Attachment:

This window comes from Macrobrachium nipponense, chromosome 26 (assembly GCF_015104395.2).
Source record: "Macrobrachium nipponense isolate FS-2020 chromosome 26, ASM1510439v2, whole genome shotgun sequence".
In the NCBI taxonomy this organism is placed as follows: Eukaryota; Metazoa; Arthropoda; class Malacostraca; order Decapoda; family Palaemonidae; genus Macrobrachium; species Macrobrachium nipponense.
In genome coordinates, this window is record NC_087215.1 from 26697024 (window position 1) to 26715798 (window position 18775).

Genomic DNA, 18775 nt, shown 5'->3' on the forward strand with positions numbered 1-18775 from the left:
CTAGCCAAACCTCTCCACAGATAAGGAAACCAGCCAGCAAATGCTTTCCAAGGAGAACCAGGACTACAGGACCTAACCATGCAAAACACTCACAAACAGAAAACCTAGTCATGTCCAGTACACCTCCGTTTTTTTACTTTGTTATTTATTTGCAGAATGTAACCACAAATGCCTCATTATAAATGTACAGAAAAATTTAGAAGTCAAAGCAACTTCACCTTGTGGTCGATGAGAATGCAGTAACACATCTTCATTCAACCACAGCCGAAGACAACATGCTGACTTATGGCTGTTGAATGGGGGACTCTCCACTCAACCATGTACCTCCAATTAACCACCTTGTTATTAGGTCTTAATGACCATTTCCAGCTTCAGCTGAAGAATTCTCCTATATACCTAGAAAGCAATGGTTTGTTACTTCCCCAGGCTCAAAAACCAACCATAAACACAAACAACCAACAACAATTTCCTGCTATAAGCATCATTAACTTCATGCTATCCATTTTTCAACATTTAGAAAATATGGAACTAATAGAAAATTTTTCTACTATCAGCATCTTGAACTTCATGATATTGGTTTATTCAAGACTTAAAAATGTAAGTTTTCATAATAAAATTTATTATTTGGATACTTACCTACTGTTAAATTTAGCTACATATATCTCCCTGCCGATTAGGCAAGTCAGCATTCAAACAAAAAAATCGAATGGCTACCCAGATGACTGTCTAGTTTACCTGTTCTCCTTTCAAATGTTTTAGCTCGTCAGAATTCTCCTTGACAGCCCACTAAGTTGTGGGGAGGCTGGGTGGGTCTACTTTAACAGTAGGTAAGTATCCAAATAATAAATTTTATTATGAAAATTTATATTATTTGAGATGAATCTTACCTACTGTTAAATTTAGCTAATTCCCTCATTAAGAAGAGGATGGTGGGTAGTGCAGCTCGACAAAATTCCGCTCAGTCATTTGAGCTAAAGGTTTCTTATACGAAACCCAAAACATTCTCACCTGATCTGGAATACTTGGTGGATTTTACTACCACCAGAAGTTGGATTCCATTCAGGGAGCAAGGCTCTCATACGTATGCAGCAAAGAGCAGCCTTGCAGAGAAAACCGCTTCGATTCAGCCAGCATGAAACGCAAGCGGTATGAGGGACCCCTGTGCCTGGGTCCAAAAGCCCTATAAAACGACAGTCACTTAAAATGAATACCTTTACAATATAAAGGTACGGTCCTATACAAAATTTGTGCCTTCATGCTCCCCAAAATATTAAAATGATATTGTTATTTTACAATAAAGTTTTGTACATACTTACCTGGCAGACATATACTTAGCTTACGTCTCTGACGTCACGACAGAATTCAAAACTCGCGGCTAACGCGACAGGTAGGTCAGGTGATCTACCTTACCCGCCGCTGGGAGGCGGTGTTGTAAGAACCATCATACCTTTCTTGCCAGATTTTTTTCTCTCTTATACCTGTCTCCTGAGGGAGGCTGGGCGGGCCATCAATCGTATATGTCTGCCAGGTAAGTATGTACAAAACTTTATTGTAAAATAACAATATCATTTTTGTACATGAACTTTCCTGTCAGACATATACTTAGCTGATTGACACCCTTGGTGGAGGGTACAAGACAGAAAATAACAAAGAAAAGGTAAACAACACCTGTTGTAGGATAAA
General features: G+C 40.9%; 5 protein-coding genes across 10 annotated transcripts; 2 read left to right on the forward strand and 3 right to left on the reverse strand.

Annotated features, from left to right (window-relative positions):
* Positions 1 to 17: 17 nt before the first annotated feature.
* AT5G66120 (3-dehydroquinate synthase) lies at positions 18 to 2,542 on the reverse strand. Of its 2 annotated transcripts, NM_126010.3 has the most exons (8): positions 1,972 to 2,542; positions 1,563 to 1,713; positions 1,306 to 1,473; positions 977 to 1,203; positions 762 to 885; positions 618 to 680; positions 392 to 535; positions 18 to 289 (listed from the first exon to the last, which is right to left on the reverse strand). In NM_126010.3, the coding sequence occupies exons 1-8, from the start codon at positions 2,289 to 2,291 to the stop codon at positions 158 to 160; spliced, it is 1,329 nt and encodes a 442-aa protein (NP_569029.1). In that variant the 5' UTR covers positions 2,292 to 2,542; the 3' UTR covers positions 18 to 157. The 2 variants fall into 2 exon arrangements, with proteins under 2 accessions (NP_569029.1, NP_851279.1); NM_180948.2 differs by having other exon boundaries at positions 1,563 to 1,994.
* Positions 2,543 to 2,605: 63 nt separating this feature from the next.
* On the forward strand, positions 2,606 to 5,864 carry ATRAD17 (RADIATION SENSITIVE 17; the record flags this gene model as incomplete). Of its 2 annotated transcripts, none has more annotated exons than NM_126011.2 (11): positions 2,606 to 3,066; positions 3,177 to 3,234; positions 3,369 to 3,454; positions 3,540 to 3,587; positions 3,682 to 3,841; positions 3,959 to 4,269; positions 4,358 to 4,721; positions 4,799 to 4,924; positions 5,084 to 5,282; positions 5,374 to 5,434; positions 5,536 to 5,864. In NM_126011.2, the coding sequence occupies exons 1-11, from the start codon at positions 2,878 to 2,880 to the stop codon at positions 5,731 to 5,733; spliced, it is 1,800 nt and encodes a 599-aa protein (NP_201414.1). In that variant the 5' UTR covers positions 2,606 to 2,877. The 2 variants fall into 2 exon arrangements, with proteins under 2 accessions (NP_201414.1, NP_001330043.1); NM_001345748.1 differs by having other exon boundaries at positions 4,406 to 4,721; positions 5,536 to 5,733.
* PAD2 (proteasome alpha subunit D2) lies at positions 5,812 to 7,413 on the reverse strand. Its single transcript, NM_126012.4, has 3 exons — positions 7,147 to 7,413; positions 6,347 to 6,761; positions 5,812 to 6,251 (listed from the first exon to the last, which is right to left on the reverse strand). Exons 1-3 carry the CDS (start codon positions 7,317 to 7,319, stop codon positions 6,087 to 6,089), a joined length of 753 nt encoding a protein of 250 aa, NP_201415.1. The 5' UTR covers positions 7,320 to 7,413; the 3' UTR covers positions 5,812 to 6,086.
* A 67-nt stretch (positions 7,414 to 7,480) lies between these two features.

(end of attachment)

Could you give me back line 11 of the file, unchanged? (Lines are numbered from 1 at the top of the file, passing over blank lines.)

* Positions 2,543 to 2,605: 63 nt separating this feature from the next.